The Critic is "IN"

Gilda and I saw Freedom Writers tonight. I got in free with my school district paystub. With me paying for Gilda, it was like two for half price. Anywho, I was touched by the movie but felt it ended with more story to tell. Probably what anyone who's read the book before seeing the movie would say. I knew it would be hard to put a very prose-based book (a compendium of 150 students' diary entries that chronicle their 4 years together) onto the silver screen. Yet, producers Danny DeVito and company did a good job. The movie shows a lot more of the background drama of Erin Gruwell, teacher, with her husband and father not entirely appreciating the sacrifices that she's making for her students.

I give props to the movie for filming on location in Long Beach. Wilson High School looked like Jordan HS in North Long Beach, but the credits thanked LA Unified District. Some of the class procedures seemed to casual: like Gruwell inspecting her classroom just minutes before the first day bell was to ring, a supervisor waiting in the hallway to break up fights, and the entire campus going berserk instead of into lockdown when gangsters come to rough some guy up. But aside from the Hollywood drama designed to keep viewers' attention, I thought some of the scenes were very touching. Hearing the own stories of Holocaust stories always brings a tear to my eyes. Hillary Swank did a good job of sounding and looking like a white teacher not entirely down with street culture. Instead of being a teacher-as-hero movie, I think FW balanced the voices and scenes of students with teacher.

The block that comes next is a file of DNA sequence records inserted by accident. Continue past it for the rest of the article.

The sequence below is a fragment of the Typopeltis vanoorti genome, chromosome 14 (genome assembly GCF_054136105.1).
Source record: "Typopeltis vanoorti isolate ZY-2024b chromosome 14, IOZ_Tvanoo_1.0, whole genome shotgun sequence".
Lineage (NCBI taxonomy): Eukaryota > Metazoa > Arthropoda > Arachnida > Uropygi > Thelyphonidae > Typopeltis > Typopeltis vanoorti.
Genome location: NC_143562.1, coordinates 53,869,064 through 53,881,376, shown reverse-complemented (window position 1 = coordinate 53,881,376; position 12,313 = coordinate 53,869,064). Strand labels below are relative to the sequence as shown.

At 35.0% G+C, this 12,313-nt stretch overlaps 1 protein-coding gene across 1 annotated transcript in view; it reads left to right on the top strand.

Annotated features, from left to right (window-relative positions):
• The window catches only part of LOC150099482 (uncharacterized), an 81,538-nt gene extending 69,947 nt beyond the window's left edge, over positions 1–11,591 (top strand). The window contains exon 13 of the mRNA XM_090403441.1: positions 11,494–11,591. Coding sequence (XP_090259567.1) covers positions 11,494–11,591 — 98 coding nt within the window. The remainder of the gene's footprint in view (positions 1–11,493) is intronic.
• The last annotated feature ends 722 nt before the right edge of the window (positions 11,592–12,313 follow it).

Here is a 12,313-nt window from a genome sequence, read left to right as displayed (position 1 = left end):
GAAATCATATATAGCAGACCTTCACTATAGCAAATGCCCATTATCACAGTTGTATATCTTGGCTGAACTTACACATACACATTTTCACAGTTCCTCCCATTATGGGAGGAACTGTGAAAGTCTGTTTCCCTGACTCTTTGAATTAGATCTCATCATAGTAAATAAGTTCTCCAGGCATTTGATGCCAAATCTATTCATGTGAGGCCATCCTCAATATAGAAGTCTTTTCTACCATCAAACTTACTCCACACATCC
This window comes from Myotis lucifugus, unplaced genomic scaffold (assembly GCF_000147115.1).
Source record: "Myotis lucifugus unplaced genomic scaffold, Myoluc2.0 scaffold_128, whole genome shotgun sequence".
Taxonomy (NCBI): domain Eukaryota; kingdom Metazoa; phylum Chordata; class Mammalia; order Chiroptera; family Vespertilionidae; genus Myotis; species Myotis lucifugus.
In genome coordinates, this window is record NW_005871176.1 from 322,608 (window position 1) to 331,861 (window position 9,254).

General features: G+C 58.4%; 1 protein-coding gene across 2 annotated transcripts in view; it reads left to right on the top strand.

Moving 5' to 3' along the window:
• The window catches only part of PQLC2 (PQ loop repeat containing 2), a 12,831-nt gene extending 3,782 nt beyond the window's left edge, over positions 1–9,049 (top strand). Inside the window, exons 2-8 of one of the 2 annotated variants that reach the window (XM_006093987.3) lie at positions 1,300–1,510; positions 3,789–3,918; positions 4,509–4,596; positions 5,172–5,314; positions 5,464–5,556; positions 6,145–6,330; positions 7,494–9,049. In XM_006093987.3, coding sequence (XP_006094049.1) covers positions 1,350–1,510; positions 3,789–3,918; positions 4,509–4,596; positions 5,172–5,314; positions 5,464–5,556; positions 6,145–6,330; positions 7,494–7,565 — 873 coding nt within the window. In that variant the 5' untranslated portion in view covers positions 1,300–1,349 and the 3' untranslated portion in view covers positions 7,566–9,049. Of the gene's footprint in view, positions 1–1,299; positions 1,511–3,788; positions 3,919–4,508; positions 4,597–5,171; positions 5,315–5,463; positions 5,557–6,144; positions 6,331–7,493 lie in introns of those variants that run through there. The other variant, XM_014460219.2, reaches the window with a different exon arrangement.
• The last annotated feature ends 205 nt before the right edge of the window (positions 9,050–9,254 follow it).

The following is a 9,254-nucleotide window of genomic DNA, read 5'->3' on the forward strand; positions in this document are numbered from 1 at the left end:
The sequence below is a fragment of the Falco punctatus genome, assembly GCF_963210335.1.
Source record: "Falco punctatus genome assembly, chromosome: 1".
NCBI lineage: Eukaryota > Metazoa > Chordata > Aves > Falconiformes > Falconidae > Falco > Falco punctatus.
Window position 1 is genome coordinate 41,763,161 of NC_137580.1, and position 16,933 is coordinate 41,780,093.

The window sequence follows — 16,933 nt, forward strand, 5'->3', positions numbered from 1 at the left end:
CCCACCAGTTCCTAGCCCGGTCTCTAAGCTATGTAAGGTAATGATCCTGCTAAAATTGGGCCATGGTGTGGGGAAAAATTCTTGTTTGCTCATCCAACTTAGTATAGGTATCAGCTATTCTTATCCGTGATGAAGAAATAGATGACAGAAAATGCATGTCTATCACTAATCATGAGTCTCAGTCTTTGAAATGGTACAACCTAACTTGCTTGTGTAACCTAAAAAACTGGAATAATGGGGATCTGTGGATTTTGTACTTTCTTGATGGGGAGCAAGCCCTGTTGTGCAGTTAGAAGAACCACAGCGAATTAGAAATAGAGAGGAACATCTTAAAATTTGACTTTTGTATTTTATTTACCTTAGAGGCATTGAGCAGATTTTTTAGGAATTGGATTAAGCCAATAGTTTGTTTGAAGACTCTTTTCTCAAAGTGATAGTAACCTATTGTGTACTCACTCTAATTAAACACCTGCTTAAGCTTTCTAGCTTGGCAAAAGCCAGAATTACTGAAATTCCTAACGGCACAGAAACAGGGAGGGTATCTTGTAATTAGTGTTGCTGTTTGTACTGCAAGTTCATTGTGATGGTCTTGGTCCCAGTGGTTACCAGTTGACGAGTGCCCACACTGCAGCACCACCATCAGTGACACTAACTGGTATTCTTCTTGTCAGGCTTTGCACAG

If you're a teacher, you've got one more day to see it free. But, in the end, I would pay money to see this movie just to see the views of Long Beach, stories of students' lives, and a positive message. This critic gives it *** 1/2 stars!


Free Movie for Teachers

As I was subbing at my favorite school in Long Beach, Birney Elementary, I saw a notice from Erin Gruwell, teacher and editor of "The Freedom Writers Diaries", saying that AMC and Paramount Pictures are making the movie Freedom Writers available free to teacher for a week from Janauary 26-Feb 2. All you need is your k-12 school id or pay stub and ID. Go see the movie. I'll see it this weekend and maybe again at this rate!

Already seen it? Lemme know what you think. I have a feeling it'll be shaped by the typical Hollywood "hero teacher helps underpriviledged students" genre but I hope there's something in there that breaks the mold. The book was very honest about students' own lives in around the Long Beach of mid-90s.


Oh no! A Backhoe!

A babbling brook snapped me out of my test prep study this morning. No, I haven't retreated to the San Bernadino mountains to study for my English teacher credential test. A water pipe burst underneath the alley behind my house. Dirty water was coming up out of every crevice with a connection down under.